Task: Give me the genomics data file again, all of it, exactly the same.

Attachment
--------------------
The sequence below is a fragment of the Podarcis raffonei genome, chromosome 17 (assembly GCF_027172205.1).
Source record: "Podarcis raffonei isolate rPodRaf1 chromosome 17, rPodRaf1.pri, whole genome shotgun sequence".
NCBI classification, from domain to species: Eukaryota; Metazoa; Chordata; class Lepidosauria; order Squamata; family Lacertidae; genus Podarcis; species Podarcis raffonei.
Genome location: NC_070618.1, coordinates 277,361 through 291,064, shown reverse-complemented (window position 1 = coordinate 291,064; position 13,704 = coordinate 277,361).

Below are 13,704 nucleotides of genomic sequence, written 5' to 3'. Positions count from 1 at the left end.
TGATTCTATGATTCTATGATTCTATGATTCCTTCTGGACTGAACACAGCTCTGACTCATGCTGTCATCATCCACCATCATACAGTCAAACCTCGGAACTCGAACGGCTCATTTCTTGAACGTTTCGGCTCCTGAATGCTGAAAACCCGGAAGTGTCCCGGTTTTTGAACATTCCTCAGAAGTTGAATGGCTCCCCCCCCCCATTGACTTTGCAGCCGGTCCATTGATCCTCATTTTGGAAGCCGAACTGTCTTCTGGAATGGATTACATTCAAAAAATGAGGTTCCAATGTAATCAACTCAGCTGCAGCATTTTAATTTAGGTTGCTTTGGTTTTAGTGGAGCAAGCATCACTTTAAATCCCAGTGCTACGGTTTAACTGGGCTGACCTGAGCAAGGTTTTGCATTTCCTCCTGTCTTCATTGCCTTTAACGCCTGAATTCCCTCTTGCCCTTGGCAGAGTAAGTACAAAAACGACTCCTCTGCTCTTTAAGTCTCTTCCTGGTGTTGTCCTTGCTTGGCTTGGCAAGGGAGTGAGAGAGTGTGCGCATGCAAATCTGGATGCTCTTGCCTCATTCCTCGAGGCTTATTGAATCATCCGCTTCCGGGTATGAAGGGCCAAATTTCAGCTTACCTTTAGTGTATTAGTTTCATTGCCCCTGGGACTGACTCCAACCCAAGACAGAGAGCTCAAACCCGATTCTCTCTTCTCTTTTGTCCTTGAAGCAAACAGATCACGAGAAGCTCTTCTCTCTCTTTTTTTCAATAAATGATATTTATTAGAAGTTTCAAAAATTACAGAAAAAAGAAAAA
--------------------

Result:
The sequence below is a fragment of the Podarcis raffonei genome, chromosome 17 (assembly GCF_027172205.1).
Source record: "Podarcis raffonei isolate rPodRaf1 chromosome 17, rPodRaf1.pri, whole genome shotgun sequence".
NCBI classification, from domain to species: Eukaryota; Metazoa; Chordata; class Lepidosauria; order Squamata; family Lacertidae; genus Podarcis; species Podarcis raffonei.
Genome location: NC_070618.1, coordinates 277,361 through 291,064, shown reverse-complemented (window position 1 = coordinate 291,064; position 13,704 = coordinate 277,361).

Below are 13,704 nucleotides of genomic sequence, written 5' to 3'. Positions count from 1 at the left end.
TGATTCTATGATTCTATGATTCTATGATTCCTTCTGGACTGAACACAGCTCTGACTCATGCTGTCATCATCCACCATCATACAGTCAAACCTCGGAACTCGAACGGCTCATTTCTTGAACGTTTCGGCTCCTGAATGCTGAAAACCCGGAAGTGTCCCGGTTTTTGAACATTCCTCAGAAGTTGAATGGCTCCCCCCCCCCATTGACTTTGCAGCCGGTCCATTGATCCTCATTTTGGAAGCCGAACTGTCTTCTGGAATGGATTACATTCAAAAAATGAGGTTCCAATGTAATCAACTCAGCTGCAGCATTTTAATTTAGGTTGCTTTGGTTTTAGTGGAGCAAGCATCACTTTAAATCCCAGTGCTACGGTTTAACTGGGCTGACCTGAGCAAGGTTTTGCATTTCCTCCTGTCTTCATTGCCTTTAACGCCTGAATTCCCTCTTGCCCTTGGCAGAGTAAGTACAAAAACGACTCCTCTGCTCTTTAAGTCTCTTCCTGGTGTTGTCCTTGCTTGGCTTGGCAAGGGAGTGAGAGAGTGTGCGCATGCAAATCTGGATGCTCTTGCCTCATTCCTCGAGGCTTATTGAATCATCCGCTTCCGGGTATGAAGGGCCAAATTTCAGCTTACCTTTAGTGTATTAGTTTCATTGCCCCTGGGACTGACTCCAACCCAAGACAGAGAGCTCAAACCCGATTCTCTCTTCTCTTTTGTCCTTGAAGCAAACAGATCACGAGAAGCTCTTCTCTCTCTTTTTTTCAATAAATGATATTTATTAGAAGTTTCAAAAATTACAGAAAAAAGAAAAA